If there were a road map to follow in these changing times Fletcher Allen Health Care would be guiding the way, and in many respects are. The nutrition services department of Fletcher Allen has been recognized as a leader in healthy foods in health care. According to Diane Imrie, Director of Nutrition Services at Fletcher Allen, “we understand that nutrition and food systems are inextricably linked to the health of our patients and our community”. These beliefs are evident in the organizations commitment to serving the patients and staff of Fletcher Allen local, fresh, and minimally processed foods. The menu at Fletcher Allen is built on a partnership with community growers, local coffee roasters, and local vendors.

Additionally, under the leadership of Vermont Senator Patrick J. Leahy and Congressman Peter Welch, Fletcher Allen has established the Center for Nutrition and Healthy Food Systems to educate other health care institutions about the role of healthy foods in health care and the commitment to sustainability and local economies. According to Imrie, the “goal is for the center to be a national role model for healthy and sustainable food systems”. This is a great example of say, do leadership.

The success of Fletcher Allen’s food service system is a clear example of leadership vision that is on pace with the needs and values of the customers and community. The organization was able to diagnose a problem, with many parts that at first glance might seem unrelated:

* The role of nutrition in chronic disease prevention
* The rising costs in institutionalized food service
* Poor patient satisfaction with food service
* The responsibilities for environmental stewardship
* The global responsibility of sustainable business practices

And then in 2006, Diane Imrie represented Fletcher Allen in being one of the first hospitals in the nation to sign the “Healthy Foods in Health Care Pledge”. Under her leadership she has able to inspire an entire staff to take ownership of the vision. Because of the work of Imrie and her department Fletcher Allen has won numerous national awards for sustainable food leadership. On top of that costs in the department are down, local businesses are being supported, and patient satisfaction has increased.

Serving quality food in a healing environment should pave the way for clinicians to easily enter into conversations with patients about the role of nutrition in their health in a way that is meaningful. Unfortunately, the clinical nutrition staff at Fletcher Allen has lagged behind in capitalizing on the exciting changes that are taking place in health care. These are changes that put nutrition front and center in preventative health care. Instead there seems to be a wait and see approach. With this approach, there is a risk that the profession will be overlooked as new legislation is being written to address the role of prevention in health care. The challenges before the profession of dietetics is one of visibility, skill development, and organizational leadership. This is true for the clinical nutrition department of Fletcher Allen, as well as for the local and national professional associations that represent the profession of dietetics.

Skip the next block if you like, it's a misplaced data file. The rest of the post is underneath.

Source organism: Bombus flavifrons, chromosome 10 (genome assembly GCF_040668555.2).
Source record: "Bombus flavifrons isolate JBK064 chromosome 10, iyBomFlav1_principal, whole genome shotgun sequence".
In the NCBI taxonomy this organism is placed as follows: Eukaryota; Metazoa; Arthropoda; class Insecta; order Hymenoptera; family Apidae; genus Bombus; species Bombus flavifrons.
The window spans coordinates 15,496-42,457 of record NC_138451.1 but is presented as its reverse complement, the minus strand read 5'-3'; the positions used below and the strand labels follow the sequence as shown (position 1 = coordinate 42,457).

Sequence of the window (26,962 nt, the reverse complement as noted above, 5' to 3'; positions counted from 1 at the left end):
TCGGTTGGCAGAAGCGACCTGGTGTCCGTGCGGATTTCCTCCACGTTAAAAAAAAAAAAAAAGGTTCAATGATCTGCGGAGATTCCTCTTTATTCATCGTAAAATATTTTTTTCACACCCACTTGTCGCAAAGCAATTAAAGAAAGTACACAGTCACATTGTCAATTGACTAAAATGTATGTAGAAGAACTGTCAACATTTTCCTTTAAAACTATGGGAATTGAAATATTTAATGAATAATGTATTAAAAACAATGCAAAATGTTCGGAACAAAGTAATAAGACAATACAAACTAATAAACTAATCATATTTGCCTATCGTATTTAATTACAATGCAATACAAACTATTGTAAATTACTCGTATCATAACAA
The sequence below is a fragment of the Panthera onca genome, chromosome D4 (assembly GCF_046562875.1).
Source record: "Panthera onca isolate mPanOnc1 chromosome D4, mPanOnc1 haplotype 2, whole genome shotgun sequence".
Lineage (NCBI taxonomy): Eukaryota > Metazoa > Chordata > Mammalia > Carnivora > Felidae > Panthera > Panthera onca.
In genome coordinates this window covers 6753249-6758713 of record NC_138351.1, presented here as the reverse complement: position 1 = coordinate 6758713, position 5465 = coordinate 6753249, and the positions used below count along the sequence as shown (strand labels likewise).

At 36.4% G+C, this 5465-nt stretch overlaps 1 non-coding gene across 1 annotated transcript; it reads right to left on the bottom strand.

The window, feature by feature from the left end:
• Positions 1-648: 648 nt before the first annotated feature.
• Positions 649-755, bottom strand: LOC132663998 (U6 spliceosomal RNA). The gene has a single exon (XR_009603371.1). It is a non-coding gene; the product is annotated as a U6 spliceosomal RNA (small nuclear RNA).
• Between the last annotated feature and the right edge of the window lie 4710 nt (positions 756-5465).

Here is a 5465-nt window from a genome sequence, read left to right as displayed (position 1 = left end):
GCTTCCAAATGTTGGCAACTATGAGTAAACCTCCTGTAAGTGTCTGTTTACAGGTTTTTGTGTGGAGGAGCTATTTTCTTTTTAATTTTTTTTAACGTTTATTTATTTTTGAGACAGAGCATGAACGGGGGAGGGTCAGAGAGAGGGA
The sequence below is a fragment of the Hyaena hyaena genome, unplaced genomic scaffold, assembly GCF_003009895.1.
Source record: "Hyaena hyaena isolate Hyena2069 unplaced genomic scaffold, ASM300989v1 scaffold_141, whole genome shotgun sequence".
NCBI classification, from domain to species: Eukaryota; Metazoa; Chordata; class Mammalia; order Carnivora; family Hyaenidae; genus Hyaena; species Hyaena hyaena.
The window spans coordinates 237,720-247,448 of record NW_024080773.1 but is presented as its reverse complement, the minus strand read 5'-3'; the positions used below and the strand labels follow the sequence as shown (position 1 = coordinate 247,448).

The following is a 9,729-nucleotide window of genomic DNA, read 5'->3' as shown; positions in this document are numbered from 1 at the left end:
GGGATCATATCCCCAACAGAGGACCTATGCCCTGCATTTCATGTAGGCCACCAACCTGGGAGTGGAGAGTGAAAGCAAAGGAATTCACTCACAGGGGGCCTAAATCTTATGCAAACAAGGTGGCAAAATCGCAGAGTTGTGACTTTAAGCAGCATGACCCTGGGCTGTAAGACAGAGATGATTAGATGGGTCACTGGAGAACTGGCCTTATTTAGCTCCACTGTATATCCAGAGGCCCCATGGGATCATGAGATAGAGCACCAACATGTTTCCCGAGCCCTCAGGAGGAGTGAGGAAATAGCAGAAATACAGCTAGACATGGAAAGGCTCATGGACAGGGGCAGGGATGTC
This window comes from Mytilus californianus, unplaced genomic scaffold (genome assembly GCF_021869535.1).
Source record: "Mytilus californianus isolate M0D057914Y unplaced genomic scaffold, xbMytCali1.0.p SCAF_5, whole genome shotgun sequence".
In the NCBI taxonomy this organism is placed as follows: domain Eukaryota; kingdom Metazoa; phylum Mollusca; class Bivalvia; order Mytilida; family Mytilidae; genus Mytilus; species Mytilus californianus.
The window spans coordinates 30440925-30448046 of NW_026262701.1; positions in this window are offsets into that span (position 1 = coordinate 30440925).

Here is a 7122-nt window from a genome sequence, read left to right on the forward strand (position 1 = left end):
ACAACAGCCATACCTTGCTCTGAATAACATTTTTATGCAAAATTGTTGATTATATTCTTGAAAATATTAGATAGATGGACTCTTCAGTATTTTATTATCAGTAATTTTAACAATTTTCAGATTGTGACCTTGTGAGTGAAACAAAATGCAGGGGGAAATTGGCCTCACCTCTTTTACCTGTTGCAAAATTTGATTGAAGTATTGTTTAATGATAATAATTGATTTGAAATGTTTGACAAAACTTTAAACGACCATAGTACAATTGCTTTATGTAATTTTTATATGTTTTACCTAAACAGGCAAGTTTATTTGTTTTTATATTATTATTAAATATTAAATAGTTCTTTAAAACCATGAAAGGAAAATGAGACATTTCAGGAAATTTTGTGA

As stated earlier, there is no doubt that nutrition is at the forefront of prevention. The question is who will be delivering this nutrition education and what will it look like? During the 2008 presidential debates Barack Obama urged the nation to save money by “paying for a dietitian for people to lose weight, as opposed to paying for the $30,000 foot amputation”. In spite of this directive, many insurance companies will not cover for nutrition counseling, and when they do it is generally for three sessions per year. However, while it is tempting to place blame on the insurance industry, the real ownership falls on the profession of dietetics itself.

The ways in which the clinical nutrition services at Fletcher Allen has not kept up with their food service department counter parts is just a microcosmic view of the bigger problem. The dietetics profession as a whole has not kept up with the science of nutrition or the arenas in which these services will be provided. While science has brought nutrition to the spotlight, the profession has yet to get out of the basement.

According to the Academy of Nutrition and Dietetics, formerly known as the American Dietetics Association, “Registered Dietitians are the food and nutrition experts who can translate the science of nutrition into practical solutions for healthy living”. This is true only if dietitians have the skills to do so, and if they are willing to step into the spotlight. As a nation it appears that we are finally receptive. Nutrition prevention is on the menu as a front line offering. Our nations leader is urging for payment of these services. And at the center of science is the understanding of the relationship between nutrition, and the human genome. There is no better time advance the profession of dietetics than now. The recipe has been written, we are on the menu, it is time to create a plate that will stand out.

As a nation we are not only warming up to the idea that certain diseases can be prevented by knowing our genetic predisposition toward disease, but we are realizing that choices in our eating are a powerful tool in combating disease once it has started and preventing them before they have. The RD has an opportunity to be leading the way in disease prevention if we choose to get comfortable putting ourselves in the drivers set. To do so we need to keenly understand the changes that are afoot in health care, to advance our leadership skills, and to solidify our understand of the science of nutritional genomics.


Chicagoist.com (2008). Nutrition in Health Care Reform: Chicagoist. [online] Available at: http://chicagoist.com/2009/12/22/nutrition_in_health_care_reform.php [Accessed: 29 Sep 2012]. Corella, D. and Ordovas, J. (2004). Nutritional Genomics. Annual Review of Genomics and Human Genetics , (5), 71-118. Eatright.org (2012). RDs = Nutrition Experts from the Academy. [online] Available at: http://www.eatright.org/HealthProfessionals/content.aspx?id=6856#.UGiJQb8Xgas [Accessed: 29 Sep 2012]. Fletcherallen.org (2012). About the Center for Nutrition and Healthy Food Systems – About Fletcher Allen – Fletcher Allen. [online] Available at: http://www.fletcherallen.org/about/environmental_leadership/center_nutrition_healthy_food_systems [Accessed: 29 Sep 2012]. Marquart, L. et al. (2006). Continuing Education Needs of Registered Dietitians Regarding Nutrigenomics.